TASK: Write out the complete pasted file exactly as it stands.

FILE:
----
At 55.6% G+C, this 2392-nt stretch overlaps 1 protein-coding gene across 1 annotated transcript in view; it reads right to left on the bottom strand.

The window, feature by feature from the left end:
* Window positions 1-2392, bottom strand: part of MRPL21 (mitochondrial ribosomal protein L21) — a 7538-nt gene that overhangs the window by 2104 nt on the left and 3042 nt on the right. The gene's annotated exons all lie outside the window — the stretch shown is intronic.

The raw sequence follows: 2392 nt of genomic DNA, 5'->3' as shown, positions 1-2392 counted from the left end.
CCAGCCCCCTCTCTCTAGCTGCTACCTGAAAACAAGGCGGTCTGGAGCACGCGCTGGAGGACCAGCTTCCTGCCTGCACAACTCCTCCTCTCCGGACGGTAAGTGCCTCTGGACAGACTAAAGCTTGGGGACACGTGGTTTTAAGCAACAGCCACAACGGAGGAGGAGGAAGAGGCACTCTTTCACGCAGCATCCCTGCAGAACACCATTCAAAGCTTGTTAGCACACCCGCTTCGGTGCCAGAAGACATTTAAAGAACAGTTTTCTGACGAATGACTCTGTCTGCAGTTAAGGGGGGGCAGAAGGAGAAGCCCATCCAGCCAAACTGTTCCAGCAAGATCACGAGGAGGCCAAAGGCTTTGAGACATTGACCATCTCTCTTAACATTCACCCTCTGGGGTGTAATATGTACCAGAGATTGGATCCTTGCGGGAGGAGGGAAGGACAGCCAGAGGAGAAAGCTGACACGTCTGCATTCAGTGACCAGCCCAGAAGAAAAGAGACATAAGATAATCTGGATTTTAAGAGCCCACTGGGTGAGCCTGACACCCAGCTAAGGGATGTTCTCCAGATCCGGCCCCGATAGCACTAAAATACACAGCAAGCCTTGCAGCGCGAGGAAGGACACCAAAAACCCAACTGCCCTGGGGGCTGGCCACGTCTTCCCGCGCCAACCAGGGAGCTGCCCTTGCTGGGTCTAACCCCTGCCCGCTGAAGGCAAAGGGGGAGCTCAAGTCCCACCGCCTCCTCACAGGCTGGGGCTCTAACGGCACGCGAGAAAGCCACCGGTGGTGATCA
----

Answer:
At 55.6% G+C, this 2392-nt stretch overlaps 1 protein-coding gene across 1 annotated transcript in view; it reads right to left on the bottom strand.

The window, feature by feature from the left end:
* Window positions 1-2392, bottom strand: part of MRPL21 (mitochondrial ribosomal protein L21) — a 7538-nt gene that overhangs the window by 2104 nt on the left and 3042 nt on the right. The gene's annotated exons all lie outside the window — the stretch shown is intronic.

The raw sequence follows: 2392 nt of genomic DNA, 5'->3' as shown, positions 1-2392 counted from the left end.
CCAGCCCCCTCTCTCTAGCTGCTACCTGAAAACAAGGCGGTCTGGAGCACGCGCTGGAGGACCAGCTTCCTGCCTGCACAACTCCTCCTCTCCGGACGGTAAGTGCCTCTGGACAGACTAAAGCTTGGGGACACGTGGTTTTAAGCAACAGCCACAACGGAGGAGGAGGAAGAGGCACTCTTTCACGCAGCATCCCTGCAGAACACCATTCAAAGCTTGTTAGCACACCCGCTTCGGTGCCAGAAGACATTTAAAGAACAGTTTTCTGACGAATGACTCTGTCTGCAGTTAAGGGGGGGCAGAAGGAGAAGCCCATCCAGCCAAACTGTTCCAGCAAGATCACGAGGAGGCCAAAGGCTTTGAGACATTGACCATCTCTCTTAACATTCACCCTCTGGGGTGTAATATGTACCAGAGATTGGATCCTTGCGGGAGGAGGGAAGGACAGCCAGAGGAGAAAGCTGACACGTCTGCATTCAGTGACCAGCCCAGAAGAAAAGAGACATAAGATAATCTGGATTTTAAGAGCCCACTGGGTGAGCCTGACACCCAGCTAAGGGATGTTCTCCAGATCCGGCCCCGATAGCACTAAAATACACAGCAAGCCTTGCAGCGCGAGGAAGGACACCAAAAACCCAACTGCCCTGGGGGCTGGCCACGTCTTCCCGCGCCAACCAGGGAGCTGCCCTTGCTGGGTCTAACCCCTGCCCGCTGAAGGCAAAGGGGGAGCTCAAGTCCCACCGCCTCCTCACAGGCTGGGGCTCTAACGGCACGCGAGAAAGCCACCGGTGGTGATCA